Cowie wins contract to manage CU's car fleet: Evidence of motor industry recovery as interims rise 28%

T COWIE, the car sales and leasing group, has made its first move into fleet management, signing a contract to manage Commercial Union's company cars. Cowie wins contract to manage CU's car fleet

Gordon Hodgson, chief executive, said it was a very good deal, although he could not reveal details because of a confidentiality agreement with CU.

However, it is understood that the contract is to manage a fleet numbering more than 10 per cent of Cowie's existing contract hire fleet, which has 60,000 vehicles.

Cowie's interim results, also announced yesterday, provided more evidence of recovery in Britain's battered motor industry. Pre-tax profits rose 28 per cent to pounds 15.5m.

Mr Hodgson said orders for August were 20 per cent ahead of last year at Cowie dealerships and 15 per cent higher at the recently acquired Keep Trust dealerships. Cowie shares fell back 11p to 256p, despite a 17.5 per cent jump in the interim dividend to 2.35p on earnings per share of 8p.

Analysts said the dip was probably caused by market surprise at the company's higher-than-expected tax charge at 33 per cent.

Alasdair Stewart at Carr Kitcat & Aitken said: 'The charge had been expected to fall from last year's 30 per cent, but the company was adamant it will be lower for the full year. And the shares have had a very good run recently.' Cowie Interleasing, the UK's biggest car leasing and contract hire business, made the bulk of the group's profits, contributing pounds 10.7m, a 31 per cent increase.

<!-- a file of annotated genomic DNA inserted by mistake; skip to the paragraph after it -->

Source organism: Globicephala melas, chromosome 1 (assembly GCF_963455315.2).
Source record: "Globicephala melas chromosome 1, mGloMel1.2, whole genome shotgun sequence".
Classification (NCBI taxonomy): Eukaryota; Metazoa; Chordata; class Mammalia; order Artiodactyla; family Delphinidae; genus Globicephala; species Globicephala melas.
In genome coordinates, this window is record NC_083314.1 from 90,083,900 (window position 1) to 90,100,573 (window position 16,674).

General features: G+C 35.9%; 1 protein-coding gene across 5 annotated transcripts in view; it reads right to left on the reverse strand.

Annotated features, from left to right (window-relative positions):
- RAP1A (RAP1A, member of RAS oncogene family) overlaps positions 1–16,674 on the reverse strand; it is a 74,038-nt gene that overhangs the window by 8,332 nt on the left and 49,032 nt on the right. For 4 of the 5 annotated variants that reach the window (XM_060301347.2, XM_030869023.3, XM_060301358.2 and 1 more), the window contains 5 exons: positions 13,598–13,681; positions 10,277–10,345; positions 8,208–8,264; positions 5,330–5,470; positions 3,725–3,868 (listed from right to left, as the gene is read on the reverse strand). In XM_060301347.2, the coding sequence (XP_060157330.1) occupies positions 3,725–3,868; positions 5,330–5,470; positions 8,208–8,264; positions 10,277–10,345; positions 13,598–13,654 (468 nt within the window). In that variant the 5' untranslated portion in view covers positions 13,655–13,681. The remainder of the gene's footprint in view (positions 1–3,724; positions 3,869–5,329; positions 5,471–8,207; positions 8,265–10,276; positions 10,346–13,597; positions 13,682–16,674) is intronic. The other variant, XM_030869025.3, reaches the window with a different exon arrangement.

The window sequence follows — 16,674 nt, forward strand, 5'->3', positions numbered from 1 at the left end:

The motor dealerships saw turnover rise from pounds 175m to pounds 249m and made pounds 3.7m before tax, a 6 per cent increase. The Keep Trust dealerships, bought in May for pounds 28.6m, contributed pounds 440,000.

New car sales at the Cowie dealerships were 14 per cent ahead, while the Keep Trust outlets recorded a 9 per cent rise in sales.

The Keep Trust purchase brought Cowie's total number of dealerships to 42, but Mr Hodgson said he would be disappointed if the figure had not risen further by the year-end.

Cowie's London bus and coach operator, Grey-Green, saw profits fall slightly to pounds 781,000 despite a 9 per cent rise in turnover to pounds 7m. Mr Hodgson said more third-party insurance claims had led to a rise in the company's premiums. He said Cowie was interested in buying one of the London bus companies soon to be privatised.

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